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Chronological evolution of the LDC work programme and
introduction to the concept of NAPA

 

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+ LDCs under the Convention

Article 4.9 of the United Nations Framework Convention on Climate Change (UNFCCC) recognizes the special situation of the Least Developed Countries (LDCs), and states:

"The Parties shall take full account of the specific needs and special situations of the Least Developed Countries in their actions with regard to funding and transfer of technology".

Five major decisions were adopted at COP 7 as follows:

  • Decision 2/CP.7: Capacity building in developing countries (non-Annex I Parties);
  • Decision 5/CP.7: Implementation of Article 4, paragraph 8 and 9, of the Convention (decision 3/CP.3 and Article 2, paragraph 3, and Article 3, paragraph 14, of the Kyoto Protocol);
  • Decision 27/CP.7: Guidance to an entity entrusted with the operation of the financial mechanism of the Convention, for the operation of the least developed countries fund;
  • Decision 28/CP.7: Guidelines for the preparation of national adaptation programmes of action;
  • Decision 29/CP.7: Establishment of a least developed countries expert group.
 
+ The LDC work programme and scope for capacity-building
 

Elements of the LDC work programme

Decision 5/CP.7 of the 7th Conference of the Parties (COP) acknowledged the specific situations of LDCs, in that they do not have the means to deal with problems associated with adaptation to climate change, and established an LDC work programme, which includes:

  • Strengthening existing and, where needed, establishing, national climate change secretariats and/or focal points to enable the effective implementation of the Convention and the Kyoto Protocol, in the LDC Parties;
  • Providing training, on an ongoing basis, in negotiating skills and language, where needed, to develop the capacity of negotiators from the LDCs to participate effectively in the climate change process;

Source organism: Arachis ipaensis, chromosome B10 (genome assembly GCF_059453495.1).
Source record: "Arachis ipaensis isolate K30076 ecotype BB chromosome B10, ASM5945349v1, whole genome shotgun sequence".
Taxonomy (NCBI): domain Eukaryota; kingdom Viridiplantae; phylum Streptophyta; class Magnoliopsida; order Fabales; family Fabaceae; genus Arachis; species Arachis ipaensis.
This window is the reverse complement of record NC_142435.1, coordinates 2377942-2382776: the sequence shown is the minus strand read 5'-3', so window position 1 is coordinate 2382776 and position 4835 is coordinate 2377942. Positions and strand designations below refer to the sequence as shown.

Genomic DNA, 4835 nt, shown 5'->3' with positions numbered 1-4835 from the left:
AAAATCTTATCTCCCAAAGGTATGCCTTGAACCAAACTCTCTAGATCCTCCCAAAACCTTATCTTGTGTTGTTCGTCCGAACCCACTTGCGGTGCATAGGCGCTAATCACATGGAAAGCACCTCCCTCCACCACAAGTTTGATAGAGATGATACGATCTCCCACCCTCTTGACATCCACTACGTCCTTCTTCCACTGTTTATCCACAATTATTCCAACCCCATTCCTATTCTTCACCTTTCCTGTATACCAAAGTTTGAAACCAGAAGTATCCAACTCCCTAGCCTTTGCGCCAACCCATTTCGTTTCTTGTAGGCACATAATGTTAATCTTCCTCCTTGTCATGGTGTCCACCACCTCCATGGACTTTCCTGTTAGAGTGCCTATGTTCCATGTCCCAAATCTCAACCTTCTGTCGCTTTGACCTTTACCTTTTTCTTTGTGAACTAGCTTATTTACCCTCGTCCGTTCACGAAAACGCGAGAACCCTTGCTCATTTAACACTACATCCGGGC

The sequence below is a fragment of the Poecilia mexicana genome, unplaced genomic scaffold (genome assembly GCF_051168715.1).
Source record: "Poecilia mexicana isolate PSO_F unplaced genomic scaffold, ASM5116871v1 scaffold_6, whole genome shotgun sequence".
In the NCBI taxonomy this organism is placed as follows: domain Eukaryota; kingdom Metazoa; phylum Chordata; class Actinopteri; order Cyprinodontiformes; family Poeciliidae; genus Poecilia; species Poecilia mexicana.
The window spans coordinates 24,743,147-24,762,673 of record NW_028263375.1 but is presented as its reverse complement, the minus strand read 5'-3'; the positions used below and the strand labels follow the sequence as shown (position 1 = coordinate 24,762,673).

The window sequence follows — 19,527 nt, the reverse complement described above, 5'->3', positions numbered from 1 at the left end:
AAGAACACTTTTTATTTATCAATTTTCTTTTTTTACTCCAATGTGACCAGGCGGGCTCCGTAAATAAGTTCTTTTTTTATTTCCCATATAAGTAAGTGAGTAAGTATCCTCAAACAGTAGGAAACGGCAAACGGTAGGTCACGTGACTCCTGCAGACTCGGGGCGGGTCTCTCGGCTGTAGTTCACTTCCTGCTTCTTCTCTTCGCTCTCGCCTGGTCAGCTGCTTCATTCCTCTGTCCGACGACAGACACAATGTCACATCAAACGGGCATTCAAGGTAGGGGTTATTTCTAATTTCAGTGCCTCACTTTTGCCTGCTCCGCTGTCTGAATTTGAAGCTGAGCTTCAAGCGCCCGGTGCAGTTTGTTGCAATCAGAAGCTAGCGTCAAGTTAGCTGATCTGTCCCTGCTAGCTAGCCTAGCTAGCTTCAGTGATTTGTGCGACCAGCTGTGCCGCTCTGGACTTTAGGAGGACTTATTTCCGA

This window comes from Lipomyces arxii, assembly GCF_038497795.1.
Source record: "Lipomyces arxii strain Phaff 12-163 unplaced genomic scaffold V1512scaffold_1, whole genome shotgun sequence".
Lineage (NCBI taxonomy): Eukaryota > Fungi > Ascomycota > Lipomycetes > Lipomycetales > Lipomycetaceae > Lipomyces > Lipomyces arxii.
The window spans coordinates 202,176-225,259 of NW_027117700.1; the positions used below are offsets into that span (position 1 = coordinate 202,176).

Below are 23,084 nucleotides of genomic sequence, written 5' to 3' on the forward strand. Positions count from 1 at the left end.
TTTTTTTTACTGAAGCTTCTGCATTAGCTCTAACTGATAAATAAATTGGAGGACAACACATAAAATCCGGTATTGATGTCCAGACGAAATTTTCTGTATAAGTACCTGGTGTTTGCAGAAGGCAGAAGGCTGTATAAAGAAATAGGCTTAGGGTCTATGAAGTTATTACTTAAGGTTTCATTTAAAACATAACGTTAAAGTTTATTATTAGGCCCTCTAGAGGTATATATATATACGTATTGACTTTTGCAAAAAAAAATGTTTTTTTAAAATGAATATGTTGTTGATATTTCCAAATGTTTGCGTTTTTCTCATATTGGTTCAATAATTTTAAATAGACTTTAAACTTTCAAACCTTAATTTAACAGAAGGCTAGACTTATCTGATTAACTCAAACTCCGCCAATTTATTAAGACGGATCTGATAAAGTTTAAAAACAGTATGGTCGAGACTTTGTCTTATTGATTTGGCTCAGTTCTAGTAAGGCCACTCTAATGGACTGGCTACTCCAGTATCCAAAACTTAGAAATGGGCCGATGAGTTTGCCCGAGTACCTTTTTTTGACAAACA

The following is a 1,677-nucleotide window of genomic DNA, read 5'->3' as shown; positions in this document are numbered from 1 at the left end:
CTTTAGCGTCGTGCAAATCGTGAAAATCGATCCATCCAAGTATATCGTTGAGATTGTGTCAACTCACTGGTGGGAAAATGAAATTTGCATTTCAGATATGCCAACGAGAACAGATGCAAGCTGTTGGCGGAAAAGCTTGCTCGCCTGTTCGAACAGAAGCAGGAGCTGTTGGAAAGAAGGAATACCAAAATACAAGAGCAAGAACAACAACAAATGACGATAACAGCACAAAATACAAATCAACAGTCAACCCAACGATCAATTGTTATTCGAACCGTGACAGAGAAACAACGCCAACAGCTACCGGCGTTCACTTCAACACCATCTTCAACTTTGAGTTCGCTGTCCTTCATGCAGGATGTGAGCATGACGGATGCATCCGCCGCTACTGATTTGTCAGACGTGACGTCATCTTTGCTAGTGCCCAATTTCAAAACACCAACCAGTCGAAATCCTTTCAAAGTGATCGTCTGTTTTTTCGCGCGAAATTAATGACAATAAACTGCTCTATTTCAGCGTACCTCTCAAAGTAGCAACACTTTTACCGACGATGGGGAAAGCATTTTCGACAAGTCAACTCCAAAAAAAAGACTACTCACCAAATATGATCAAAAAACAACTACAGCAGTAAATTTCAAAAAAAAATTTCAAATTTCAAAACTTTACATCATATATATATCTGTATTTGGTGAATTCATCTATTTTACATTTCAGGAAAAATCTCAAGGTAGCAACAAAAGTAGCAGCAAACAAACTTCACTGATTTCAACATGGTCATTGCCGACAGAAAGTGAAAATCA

• Supporting the preparation of NAPAs;
  • Promotion of public awareness programmes to ensure the dissemination of information on climate change issues;
  • Development and transfer of technologies, particularly adaptation technology (in accordance with decision 4/CP.7);
  • Strengthening of the capacity of meteorological and hydrological services to collect, analyse, interpret and disseminate weather and climate information to support implementation of NAPAs;

Scope for capacity-building

In the capacity-building framework for developing countries, in the annex to the decision 2/CP.7, paragraph 17, the specific scope for capacity building in the LDCs is presented and includes:

The Least Developed Countries, and Small Islands Developing States amongst them, are among the most vulnerable to extreme weather events and the adverse effects of climate change. They also have the least capacity to cope with and adapt to the adverse effects of climate change. The following is the initial assessment of needs and priority areas for capacity building in these countries:

(a) Strengthening existing and, where needed, establishing national climate change secretariat or focal points to enable the effective implementation of the Convention and effective participation in the Kyoto Protocol process, including preparation of national communications;